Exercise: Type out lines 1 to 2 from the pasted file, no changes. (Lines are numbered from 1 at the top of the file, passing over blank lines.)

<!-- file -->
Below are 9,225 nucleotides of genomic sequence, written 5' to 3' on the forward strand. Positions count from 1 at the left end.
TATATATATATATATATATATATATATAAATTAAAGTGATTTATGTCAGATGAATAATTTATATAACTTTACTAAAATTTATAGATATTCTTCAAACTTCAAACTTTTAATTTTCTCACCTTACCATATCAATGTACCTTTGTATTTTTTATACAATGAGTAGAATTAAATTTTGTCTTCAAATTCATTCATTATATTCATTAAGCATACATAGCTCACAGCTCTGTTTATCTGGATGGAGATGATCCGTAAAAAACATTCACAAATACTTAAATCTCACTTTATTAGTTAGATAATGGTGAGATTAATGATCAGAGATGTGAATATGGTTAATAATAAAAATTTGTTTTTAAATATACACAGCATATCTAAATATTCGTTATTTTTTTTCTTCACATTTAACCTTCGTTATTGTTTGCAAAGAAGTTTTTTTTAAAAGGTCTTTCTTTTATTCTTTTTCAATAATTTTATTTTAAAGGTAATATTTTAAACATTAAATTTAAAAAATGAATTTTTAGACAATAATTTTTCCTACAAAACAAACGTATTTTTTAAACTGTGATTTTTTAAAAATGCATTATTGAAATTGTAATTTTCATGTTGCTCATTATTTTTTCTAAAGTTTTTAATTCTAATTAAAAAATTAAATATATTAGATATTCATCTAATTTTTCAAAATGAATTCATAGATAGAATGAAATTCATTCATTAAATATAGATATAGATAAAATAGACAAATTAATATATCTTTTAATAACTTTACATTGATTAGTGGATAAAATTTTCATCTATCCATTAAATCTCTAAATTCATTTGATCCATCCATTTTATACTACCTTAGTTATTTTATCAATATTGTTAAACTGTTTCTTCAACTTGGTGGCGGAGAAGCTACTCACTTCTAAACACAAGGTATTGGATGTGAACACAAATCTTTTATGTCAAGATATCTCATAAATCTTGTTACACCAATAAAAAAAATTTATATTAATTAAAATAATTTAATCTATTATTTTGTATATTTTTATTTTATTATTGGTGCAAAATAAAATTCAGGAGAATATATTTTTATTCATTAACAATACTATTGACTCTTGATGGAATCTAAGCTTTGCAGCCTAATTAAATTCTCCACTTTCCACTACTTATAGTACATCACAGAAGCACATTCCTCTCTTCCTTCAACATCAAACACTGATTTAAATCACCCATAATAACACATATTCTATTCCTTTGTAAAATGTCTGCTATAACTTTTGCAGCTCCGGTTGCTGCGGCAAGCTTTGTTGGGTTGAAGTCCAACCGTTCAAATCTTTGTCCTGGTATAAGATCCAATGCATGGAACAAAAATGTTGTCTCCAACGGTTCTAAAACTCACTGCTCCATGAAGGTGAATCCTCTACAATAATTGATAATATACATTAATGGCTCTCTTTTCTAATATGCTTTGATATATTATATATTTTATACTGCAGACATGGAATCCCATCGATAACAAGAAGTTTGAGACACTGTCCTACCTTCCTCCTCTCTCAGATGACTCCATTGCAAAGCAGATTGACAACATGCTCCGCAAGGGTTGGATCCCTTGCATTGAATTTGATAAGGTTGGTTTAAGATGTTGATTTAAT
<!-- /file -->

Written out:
Below are 9,225 nucleotides of genomic sequence, written 5' to 3' on the forward strand. Positions count from 1 at the left end.
TATATATATATATATATATATATATATAAATTAAAGTGATTTATGTCAGATGAATAATTTATATAACTTTACTAAAATTTATAGATATTCTTCAAACTTCAAACTTTTAATTTTCTCACCTTACCATATCAATGTACCTTTGTATTTTTTATACAATGAGTAGAATTAAATTTTGTCTTCAAATTCATTCATTATATTCATTAAGCATACATAGCTCACAGCTCTGTTTATCTGGATGGAGATGATCCGTAAAAAACATTCACAAATACTTAAATCTCACTTTATTAGTTAGATAATGGTGAGATTAATGATCAGAGATGTGAATATGGTTAATAATAAAAATTTGTTTTTAAATATACACAGCATATCTAAATATTCGTTATTTTTTTTCTTCACATTTAACCTTCGTTATTGTTTGCAAAGAAGTTTTTTTTAAAAGGTCTTTCTTTTATTCTTTTTCAATAATTTTATTTTAAAGGTAATATTTTAAACATTAAATTTAAAAAATGAATTTTTAGACAATAATTTTTCCTACAAAACAAACGTATTTTTTAAACTGTGATTTTTTAAAAATGCATTATTGAAATTGTAATTTTCATGTTGCTCATTATTTTTTCTAAAGTTTTTAATTCTAATTAAAAAATTAAATATATTAGATATTCATCTAATTTTTCAAAATGAATTCATAGATAGAATGAAATTCATTCATTAAATATAGATATAGATAAAATAGACAAATTAATATATCTTTTAATAACTTTACATTGATTAGTGGATAAAATTTTCATCTATCCATTAAATCTCTAAATTCATTTGATCCATCCATTTTATACTACCTTAGTTATTTTATCAATATTGTTAAACTGTTTCTTCAACTTGGTGGCGGAGAAGCTACTCACTTCTAAACACAAGGTATTGGATGTGAACACAAATCTTTTATGTCAAGATATCTCATAAATCTTGTTACACCAATAAAAAAAATTTATATTAATTAAAATAATTTAATCTATTATTTTGTATATTTTTATTTTATTATTGGTGCAAAATAAAATTCAGGAGAATATATTTTTATTCATTAACAATACTATTGACTCTTGATGGAATCTAAGCTTTGCAGCCTAATTAAATTCTCCACTTTCCACTACTTATAGTACATCACAGAAGCACATTCCTCTCTTCCTTCAACATCAAACACTGATTTAAATCACCCATAATAACACATATTCTATTCCTTTGTAAAATGTCTGCTATAACTTTTGCAGCTCCGGTTGCTGCGGCAAGCTTTGTTGGGTTGAAGTCCAACCGTTCAAATCTTTGTCCTGGTATAAGATCCAATGCATGGAACAAAAATGTTGTCTCCAACGGTTCTAAAACTCACTGCTCCATGAAGGTGAATCCTCTACAATAATTGATAATATACATTAATGGCTCTCTTTTCTAATATGCTTTGATATATTATATATTTTATACTGCAGACATGGAATCCCATCGATAACAAGAAGTTTGAGACACTGTCCTACCTTCCTCCTCTCTCAGATGACTCCATTGCAAAGCAGATTGACAACATGCTCCGCAAGGGTTGGATCCCTTGCATTGAATTTGATAAGGTTGGTTTAAGATGTTGATTTAAT